Communicator (communicator) wrote,
Communicator
communicator

Abortion Debate in Commons

Tomorrow (I think) the House of Commons considers the Human Fertilisation and Embryology Bill. There is a chance that the time limit for abortion will be cut back: perhaps from 24 to 20 weeks. Some people may know that my brother has a daughter who was born at about 23 weeks (almost two years ago now) and against the odds not only survived but seems to have escaped disability.

Nevertheless I am against changing the legal position. This is because I think that there are desperate situations where a foetus must be removed from inside a woman quite late in pregnancy, and I wouldn't want the woman or the doctors to be deprived of this recourse.

I do think late abortion is a dreadful thing. There is one obvious way in which it can be reduced - and that is to make early abortion easier to obtain. Reduce the cost, stigma, waiting period and other barriers, and the proportion of late abortions will reduce.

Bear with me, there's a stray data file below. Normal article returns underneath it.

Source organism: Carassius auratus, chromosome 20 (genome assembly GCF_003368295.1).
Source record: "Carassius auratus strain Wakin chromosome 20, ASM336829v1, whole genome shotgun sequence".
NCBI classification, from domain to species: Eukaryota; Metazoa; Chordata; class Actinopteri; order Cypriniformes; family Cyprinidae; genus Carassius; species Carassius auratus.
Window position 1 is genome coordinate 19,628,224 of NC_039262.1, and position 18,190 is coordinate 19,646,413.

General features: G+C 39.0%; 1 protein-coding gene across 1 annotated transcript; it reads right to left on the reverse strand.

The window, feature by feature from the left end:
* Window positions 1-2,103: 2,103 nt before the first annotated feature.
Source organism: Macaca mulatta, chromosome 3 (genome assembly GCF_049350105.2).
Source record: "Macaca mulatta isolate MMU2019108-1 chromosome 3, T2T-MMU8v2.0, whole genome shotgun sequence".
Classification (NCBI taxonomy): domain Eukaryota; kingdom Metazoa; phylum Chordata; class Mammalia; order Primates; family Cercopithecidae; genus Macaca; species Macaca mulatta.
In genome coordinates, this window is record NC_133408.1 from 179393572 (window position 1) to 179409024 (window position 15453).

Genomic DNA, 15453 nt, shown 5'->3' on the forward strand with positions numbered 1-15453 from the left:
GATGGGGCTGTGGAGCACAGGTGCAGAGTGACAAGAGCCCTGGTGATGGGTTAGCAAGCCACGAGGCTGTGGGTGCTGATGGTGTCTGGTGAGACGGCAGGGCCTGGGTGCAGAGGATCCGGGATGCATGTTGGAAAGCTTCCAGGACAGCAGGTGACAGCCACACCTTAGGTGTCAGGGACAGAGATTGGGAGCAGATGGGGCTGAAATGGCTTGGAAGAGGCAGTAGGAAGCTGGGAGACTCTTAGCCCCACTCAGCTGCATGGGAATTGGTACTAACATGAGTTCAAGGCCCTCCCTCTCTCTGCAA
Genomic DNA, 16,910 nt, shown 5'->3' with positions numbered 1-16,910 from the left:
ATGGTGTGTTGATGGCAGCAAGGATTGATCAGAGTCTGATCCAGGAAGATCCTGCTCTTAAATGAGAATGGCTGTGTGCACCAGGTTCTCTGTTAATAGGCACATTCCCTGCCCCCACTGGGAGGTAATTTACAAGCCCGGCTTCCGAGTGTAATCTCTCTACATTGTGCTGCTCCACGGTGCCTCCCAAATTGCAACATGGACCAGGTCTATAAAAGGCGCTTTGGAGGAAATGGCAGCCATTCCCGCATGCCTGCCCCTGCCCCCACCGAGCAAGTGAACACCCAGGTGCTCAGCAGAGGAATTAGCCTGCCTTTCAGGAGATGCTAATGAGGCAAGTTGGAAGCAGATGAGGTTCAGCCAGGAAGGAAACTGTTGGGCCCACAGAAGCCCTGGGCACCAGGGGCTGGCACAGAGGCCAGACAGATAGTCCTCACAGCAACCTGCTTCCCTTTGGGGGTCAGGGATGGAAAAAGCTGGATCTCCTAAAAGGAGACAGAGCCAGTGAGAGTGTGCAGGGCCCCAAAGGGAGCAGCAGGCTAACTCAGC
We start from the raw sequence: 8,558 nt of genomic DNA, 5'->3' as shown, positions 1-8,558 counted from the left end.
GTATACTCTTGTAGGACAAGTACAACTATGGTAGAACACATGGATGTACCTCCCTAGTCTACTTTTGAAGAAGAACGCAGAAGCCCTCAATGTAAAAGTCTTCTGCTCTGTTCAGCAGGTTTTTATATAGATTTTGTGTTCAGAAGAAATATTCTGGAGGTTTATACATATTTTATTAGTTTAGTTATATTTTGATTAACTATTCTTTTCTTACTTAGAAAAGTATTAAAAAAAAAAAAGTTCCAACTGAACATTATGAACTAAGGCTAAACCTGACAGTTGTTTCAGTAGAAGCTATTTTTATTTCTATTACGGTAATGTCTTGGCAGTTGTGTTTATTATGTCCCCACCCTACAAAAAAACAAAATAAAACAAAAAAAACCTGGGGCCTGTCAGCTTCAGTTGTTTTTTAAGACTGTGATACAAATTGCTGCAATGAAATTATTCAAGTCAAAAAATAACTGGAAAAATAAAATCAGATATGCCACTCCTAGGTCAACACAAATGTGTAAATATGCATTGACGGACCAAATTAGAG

There are three sure-fire ways to reduce the number of abortions overall. These are, in order of ease of making it happen: 1 - More widespread understanding of reproduction and access to contraception. 2 - Reduce the hardship and stigma associated with motherhood (e.g. among the young, the old, the unmarried etc) 3 - make women more financially and emotionally independent of men (so they are more confident to say no to sex they aren't happy with). In other words - radical feminism.

Some people of traditional views may not like these changes, but if they really feel abortion is as overwhelming a social evil as they say, I don't see how they can oppose them.
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